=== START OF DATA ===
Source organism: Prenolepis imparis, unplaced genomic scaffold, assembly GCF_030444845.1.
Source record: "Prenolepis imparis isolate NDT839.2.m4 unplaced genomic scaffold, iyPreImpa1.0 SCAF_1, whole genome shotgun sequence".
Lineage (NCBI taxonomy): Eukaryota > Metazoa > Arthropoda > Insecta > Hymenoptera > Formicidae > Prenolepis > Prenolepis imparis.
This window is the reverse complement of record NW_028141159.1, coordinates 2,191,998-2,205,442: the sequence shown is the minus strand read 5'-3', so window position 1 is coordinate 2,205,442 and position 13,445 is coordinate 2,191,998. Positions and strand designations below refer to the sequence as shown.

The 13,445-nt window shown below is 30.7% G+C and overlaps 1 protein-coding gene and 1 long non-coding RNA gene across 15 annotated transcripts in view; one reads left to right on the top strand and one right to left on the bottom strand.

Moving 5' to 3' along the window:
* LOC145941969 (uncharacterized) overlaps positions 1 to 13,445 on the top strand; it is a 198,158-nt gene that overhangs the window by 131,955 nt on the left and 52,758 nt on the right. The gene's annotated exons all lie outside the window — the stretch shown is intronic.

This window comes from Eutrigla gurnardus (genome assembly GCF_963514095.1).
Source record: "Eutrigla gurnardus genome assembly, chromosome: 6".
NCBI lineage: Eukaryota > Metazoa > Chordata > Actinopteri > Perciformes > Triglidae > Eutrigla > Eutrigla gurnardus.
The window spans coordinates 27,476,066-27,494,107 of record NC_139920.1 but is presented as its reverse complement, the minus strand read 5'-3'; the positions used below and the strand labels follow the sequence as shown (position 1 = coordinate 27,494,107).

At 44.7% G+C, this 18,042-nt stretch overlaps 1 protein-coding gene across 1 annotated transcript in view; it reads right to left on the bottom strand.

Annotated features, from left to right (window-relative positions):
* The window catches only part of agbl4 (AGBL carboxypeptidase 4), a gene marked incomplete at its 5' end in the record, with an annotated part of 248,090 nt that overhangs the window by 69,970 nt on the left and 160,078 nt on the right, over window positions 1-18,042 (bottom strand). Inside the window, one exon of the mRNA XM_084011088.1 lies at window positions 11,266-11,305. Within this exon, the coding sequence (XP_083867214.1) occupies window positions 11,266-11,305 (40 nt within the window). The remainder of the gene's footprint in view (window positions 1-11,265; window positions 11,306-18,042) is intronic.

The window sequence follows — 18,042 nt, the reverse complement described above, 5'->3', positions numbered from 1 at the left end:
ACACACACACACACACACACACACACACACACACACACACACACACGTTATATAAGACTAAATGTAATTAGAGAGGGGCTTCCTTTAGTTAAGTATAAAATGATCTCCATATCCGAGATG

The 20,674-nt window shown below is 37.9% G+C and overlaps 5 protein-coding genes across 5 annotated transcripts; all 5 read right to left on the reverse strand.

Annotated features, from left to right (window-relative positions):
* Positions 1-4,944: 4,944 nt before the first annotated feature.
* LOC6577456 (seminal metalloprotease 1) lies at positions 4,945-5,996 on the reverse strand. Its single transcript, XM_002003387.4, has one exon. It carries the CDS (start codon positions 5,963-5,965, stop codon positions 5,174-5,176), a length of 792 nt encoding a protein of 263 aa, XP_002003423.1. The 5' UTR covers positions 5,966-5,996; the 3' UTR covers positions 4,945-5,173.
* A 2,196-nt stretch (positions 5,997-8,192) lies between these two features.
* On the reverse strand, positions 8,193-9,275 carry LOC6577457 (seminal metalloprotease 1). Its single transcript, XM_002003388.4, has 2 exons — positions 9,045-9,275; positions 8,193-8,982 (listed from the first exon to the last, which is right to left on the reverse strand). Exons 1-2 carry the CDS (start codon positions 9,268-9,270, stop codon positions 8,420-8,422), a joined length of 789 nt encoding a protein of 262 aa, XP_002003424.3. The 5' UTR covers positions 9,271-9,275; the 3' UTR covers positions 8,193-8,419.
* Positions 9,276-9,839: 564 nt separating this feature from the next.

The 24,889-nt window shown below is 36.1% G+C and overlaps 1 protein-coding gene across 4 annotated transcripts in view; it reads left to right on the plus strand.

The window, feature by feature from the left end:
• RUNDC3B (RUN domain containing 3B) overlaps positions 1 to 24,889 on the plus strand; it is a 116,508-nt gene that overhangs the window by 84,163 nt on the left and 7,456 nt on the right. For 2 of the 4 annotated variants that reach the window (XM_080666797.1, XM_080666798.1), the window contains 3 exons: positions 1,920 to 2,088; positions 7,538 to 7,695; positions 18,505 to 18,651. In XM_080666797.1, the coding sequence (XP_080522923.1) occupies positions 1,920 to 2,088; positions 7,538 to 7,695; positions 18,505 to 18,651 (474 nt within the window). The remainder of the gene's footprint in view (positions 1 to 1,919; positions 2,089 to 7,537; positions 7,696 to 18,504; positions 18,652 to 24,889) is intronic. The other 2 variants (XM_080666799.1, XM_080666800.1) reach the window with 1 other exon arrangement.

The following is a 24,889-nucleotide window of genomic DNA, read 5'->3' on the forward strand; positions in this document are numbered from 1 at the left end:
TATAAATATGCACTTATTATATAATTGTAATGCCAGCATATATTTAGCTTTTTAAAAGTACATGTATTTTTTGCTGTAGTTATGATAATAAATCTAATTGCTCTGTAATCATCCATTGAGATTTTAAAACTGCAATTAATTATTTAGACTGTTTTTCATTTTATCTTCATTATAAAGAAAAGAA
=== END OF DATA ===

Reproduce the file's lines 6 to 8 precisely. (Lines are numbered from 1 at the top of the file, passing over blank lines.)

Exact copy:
Moving 5' to 3' along the window:
* LOC145941969 (uncharacterized) overlaps positions 1 to 13,445 on the top strand; it is a 198,158-nt gene that overhangs the window by 131,955 nt on the left and 52,758 nt on the right. The gene's annotated exons all lie outside the window — the stretch shown is intronic.

This window comes from Eutrigla gurnardus (genome assembly GCF_963514095.1).